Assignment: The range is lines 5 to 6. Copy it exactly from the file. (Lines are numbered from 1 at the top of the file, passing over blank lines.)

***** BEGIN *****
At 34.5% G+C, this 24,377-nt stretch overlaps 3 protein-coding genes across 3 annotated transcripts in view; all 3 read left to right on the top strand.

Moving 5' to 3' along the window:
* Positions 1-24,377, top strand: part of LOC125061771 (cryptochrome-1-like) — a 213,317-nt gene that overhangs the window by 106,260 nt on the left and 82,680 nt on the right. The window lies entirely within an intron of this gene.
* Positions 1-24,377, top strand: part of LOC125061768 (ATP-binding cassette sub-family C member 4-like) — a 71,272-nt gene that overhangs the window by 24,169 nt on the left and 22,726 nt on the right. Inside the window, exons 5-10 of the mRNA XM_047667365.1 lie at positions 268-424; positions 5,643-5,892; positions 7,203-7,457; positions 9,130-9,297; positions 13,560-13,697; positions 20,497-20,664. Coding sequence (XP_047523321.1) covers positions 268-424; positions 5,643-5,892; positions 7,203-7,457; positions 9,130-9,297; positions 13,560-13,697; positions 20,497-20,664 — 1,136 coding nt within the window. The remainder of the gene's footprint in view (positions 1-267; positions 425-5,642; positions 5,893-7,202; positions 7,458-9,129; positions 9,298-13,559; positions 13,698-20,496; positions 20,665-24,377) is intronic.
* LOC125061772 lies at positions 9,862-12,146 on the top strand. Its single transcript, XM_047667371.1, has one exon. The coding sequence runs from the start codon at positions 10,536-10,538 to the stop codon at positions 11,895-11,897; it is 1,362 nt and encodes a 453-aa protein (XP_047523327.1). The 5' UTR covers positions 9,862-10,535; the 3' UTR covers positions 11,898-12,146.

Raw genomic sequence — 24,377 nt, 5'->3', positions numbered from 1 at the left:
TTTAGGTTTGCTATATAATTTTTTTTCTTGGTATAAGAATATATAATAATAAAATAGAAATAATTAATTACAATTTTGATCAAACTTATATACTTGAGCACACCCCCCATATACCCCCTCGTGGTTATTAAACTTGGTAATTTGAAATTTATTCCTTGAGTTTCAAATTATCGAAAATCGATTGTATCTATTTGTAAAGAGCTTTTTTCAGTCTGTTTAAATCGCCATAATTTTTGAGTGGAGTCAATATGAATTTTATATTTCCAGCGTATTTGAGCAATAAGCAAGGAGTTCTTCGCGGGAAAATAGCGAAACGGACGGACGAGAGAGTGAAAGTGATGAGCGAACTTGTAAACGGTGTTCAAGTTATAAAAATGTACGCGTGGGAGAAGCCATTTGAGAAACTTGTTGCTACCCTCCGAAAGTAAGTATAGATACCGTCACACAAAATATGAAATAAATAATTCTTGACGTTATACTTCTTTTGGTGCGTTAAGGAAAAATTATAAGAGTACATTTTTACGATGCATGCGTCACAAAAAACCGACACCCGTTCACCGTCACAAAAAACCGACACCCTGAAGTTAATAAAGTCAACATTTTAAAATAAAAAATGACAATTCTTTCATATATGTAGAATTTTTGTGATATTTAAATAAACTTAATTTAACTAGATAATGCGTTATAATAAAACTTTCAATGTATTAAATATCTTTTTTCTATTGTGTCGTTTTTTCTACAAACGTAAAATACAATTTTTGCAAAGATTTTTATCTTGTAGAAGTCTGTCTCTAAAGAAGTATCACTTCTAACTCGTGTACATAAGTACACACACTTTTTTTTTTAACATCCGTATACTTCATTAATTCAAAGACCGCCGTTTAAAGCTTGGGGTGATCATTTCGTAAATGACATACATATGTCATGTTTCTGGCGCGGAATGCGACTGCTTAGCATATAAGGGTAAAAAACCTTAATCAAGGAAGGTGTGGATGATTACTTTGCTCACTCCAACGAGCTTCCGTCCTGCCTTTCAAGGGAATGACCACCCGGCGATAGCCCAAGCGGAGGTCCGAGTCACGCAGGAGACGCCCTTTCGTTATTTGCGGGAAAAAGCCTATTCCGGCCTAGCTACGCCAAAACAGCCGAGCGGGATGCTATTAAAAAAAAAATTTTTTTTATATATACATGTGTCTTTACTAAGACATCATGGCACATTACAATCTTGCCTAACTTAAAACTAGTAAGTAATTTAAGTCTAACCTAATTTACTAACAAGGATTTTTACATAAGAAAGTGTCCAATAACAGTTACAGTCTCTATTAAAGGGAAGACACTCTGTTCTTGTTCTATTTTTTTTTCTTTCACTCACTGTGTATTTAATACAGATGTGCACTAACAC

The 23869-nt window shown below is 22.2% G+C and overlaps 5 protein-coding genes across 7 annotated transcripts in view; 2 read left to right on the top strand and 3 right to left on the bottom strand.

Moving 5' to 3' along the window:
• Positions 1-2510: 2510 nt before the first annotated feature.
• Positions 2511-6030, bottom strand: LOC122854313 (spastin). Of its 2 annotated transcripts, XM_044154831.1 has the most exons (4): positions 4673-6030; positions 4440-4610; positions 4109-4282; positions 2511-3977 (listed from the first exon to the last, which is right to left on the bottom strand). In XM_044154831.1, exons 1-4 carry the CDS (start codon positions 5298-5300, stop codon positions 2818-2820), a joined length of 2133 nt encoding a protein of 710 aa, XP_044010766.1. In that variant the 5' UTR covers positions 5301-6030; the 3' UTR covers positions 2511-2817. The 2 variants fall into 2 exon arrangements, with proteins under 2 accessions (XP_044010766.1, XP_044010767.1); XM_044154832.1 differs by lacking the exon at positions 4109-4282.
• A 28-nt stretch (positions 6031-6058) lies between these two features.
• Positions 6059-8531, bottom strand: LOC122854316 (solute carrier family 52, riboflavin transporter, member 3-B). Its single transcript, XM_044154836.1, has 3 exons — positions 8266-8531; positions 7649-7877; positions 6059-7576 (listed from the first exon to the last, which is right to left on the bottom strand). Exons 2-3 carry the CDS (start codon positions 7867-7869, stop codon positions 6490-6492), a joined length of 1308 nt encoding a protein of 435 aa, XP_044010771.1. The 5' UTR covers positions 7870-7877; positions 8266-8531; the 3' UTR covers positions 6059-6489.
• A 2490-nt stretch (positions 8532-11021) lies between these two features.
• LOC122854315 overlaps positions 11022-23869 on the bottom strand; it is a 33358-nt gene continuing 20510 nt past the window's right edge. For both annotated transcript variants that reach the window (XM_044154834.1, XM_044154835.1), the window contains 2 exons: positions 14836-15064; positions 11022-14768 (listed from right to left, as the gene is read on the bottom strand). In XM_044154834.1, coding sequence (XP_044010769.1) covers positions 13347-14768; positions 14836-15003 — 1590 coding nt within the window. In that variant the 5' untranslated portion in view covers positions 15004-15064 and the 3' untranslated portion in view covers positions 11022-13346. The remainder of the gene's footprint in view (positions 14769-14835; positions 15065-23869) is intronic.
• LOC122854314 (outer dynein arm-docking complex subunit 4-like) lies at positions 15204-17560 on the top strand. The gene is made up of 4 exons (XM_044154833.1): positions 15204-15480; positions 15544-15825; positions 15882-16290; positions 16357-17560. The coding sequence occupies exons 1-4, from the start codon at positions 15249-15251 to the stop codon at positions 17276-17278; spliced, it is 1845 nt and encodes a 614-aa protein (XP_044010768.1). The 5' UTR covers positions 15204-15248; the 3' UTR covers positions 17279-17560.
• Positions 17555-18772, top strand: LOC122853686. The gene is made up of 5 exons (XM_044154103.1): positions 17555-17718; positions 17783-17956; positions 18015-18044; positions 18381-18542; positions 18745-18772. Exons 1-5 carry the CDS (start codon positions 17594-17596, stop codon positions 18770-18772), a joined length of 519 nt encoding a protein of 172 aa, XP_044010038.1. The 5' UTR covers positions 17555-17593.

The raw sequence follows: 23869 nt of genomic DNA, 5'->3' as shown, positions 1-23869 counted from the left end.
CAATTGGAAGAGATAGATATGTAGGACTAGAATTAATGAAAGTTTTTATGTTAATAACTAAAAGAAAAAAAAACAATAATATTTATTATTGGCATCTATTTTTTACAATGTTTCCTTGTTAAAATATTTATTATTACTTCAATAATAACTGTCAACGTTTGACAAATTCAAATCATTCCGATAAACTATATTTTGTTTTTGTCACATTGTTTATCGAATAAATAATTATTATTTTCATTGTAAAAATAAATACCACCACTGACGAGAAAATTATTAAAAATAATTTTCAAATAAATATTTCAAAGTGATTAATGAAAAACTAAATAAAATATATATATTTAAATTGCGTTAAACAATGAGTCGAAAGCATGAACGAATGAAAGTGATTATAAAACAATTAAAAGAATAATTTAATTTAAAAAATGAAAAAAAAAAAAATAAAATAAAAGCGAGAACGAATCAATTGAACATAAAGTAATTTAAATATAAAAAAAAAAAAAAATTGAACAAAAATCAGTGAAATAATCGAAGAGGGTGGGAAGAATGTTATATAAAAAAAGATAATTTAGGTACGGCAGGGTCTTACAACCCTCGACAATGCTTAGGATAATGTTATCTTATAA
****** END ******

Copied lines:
* LOC125061772 lies at positions 9,862-12,146 on the top strand. Its single transcript, XM_047667371.1, has one exon. The coding sequence runs from the start codon at positions 10,536-10,538 to the stop codon at positions 11,895-11,897; it is 1,362 nt and encodes a 453-aa protein (XP_047523327.1). The 5' UTR covers positions 9,862-10,535; the 3' UTR covers positions 11,898-12,146.

Raw genomic sequence — 24,377 nt, 5'->3', positions numbered from 1 at the left: